790:587 Susan Carroll
Fall 2010 Office: Eagleton - 3rd Floor
2:40 - 5:20 W Phone: 932-9384, Ext. 235
Eagleton Institute of Politics email@example.com
PROSEMINAR: WOMEN AND POLITICS
This seminar examines a variety of issues and debates within the field of Women's and Gender Studies that are important to the study of Women and Politics. Drawing on materials written by scholars from several disciplines, the course provides an introduction to feminist theory, explores the nature of feminist inquiry both in interdisciplinary perspective and within the discipline of political science, examines several of the major areas of feminist scholarship that have relevance for political scientists, and considers the potential for feminist scholarship to transform the discipline of political science.
Written requirements for the course include two short (6-8 page) papers and a take-home final exam. Class participation is an essential component of this course; all seminar participants are expected to read required readings prior to class and to come to class prepared to discuss them. Each of the two short papers, the take-home final
, and class participation will all be weighed about equally in determining final grades.
There is one required book for the course:
Judith Grant, Fundamental Feminism: Contesting the Core Concepts of Feminist Theory
This book can be purchased at the Rutgers University Bookstore. Copies of all other readings are available as “resources” through the Sakai site (https://sakai.rutgers.edu/portal) for this course.
COURSE OUTLINE AND READINGS
Sept. 1 Introductory Session
THE NATURE OF FEMINIST INQUIRY
Sept. 8 An Overview of Feminist Theory
Judith Grant, Fundamental Feminism
Sept. 15 The Need for Feminist Research in Political Science: Feminist Critiques of Political Science and the Traditional Literature
Sue Tolleson-Rinehart and Susan J. Carroll, “‘Far from Ideal:’ The Gender Politics of Political Science,” American Political Science Review, 100(November 2006), pp.507-513.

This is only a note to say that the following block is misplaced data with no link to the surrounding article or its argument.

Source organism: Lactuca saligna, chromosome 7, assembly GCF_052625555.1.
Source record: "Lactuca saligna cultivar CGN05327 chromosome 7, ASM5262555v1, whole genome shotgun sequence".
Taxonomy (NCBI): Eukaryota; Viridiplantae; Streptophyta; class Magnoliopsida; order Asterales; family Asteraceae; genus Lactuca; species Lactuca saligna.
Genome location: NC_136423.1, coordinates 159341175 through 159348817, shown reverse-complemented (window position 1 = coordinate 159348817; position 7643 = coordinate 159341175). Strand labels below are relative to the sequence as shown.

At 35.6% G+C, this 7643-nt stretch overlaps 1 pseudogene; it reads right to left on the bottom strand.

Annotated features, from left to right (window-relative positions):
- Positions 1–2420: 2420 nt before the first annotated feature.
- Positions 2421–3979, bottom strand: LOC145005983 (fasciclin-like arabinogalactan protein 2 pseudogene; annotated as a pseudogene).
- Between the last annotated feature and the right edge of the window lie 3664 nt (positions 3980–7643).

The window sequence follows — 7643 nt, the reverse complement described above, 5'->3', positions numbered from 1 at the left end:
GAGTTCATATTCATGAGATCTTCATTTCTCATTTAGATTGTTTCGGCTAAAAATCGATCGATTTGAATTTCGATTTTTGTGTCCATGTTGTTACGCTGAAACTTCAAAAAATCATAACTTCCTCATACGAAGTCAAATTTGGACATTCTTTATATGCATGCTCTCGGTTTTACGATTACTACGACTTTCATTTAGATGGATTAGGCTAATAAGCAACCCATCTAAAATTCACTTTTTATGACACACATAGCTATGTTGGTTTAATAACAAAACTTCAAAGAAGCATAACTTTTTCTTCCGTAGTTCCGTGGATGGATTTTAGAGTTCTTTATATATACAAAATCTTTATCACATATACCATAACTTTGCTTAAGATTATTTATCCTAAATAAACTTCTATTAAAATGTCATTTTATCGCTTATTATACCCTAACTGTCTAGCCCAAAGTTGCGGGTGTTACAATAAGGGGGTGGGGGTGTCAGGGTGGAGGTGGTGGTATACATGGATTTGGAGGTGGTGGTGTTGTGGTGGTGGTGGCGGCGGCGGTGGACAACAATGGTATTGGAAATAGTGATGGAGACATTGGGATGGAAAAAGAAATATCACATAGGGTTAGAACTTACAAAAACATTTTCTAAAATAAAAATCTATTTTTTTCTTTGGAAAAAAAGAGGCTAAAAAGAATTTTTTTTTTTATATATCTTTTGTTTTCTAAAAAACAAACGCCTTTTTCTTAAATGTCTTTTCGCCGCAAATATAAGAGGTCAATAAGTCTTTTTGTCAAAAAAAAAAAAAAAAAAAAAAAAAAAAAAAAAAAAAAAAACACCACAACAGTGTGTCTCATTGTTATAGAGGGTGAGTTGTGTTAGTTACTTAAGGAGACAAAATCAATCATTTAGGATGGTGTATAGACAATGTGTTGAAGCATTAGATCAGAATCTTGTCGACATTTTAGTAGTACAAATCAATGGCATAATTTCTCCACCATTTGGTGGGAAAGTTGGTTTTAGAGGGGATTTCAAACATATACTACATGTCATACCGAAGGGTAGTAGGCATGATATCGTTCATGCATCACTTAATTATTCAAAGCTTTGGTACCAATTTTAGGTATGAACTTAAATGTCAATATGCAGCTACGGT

Susan Moller Okin, Women in Western Political Thought
, Chs. 10 & 12, pp. 233-246, 274-304.
Linda M.G. Zerilli, “Machiavelli’s Sisters: Women and the ‘Conversation’ of Political Theory,” Political Theory
, 19(May 1991), pp. 252-276.
Susan C. Bourque and Jean Grossholtz, "Politics an Unnatural Practice: Political Science Looks at Female Participation," Politics and Society
, 4(Winter 1974), pp. 225-266.
Susan J. Carroll and Linda M.G. Zerilli, "Feminist Challenges to the Discipline of Political Science," in Ada W. Finifter (ed.), Political Science: The State of the Discipline II
, pp. 55-76.
J. Ann Tickner, “Gendering a Discipline: Some Methodological Contributions to International Relations
30:4(2005), pp. 2173-2188.
Virginia Sapiro, “Feminist Studies and Political Science–and Vice Versa,” in Anne
Phillips (ed.), Feminism and Politics, pp. 67-89.
Sept. 22 Feminist Epistemology and Methodology - Part I
Sandra Harding, Whose Science? Whose Knowledge?
, Chs. 5, 7, 11, and 12, pp. 105-137, 164-187, 268-312.
Helen E. Longino, "Can There Be a Feminist Science?," in Nancy Tuana (ed.), Feminism & Science
, pp. 17-32.
Pauline Marie Rosenau, Post-Modernism and the Social Sciences
, Chapter 7, “Epistemology and Methodology: Post-Modern Alternatives,” pp. 109-137.
(9/22 cont.) Sandra Harding, "Is There a Feminist Method?," in Nancy Tuana (ed.), Feminism & Science, pp. 17-32.
Mary Margaret Fonow and Judith Cook, “Feminist Methodology: New Applications in the Academy and Public Policy
30(Summer 2005), pp. 2211-2236.
Sept. 29 Feminist Epistemology and Methodology - Part II
Nancy C.M. Hartsock, "The Feminist Standpoint: Developing the Ground for a Specifically Feminist Historical Materialism," in Sandra Harding (ed.), Feminism & Methodology
, pp. 157-180.
Patricia Hill Collins, "The Social Construction of Black Feminist Thought," Signs
, 14(Summer 1989), pp. 745-773.
Donna Haraway, “Situated Knowledges: The Science Question in Feminism and the
Privilege of Partial Perspective,” Feminist Studies, 14(Fall 1988), pp. 575-599.
Susan Hekman, “Truth and Method: Feminist Standpoint Theory Revisited” and
comments and reply, Signs, 22(1997), pp. 341-402.
Linda M.G. Zerilli, “Toward a Feminist Theory of Judgment
34(Winter 2009), pp. 295-317.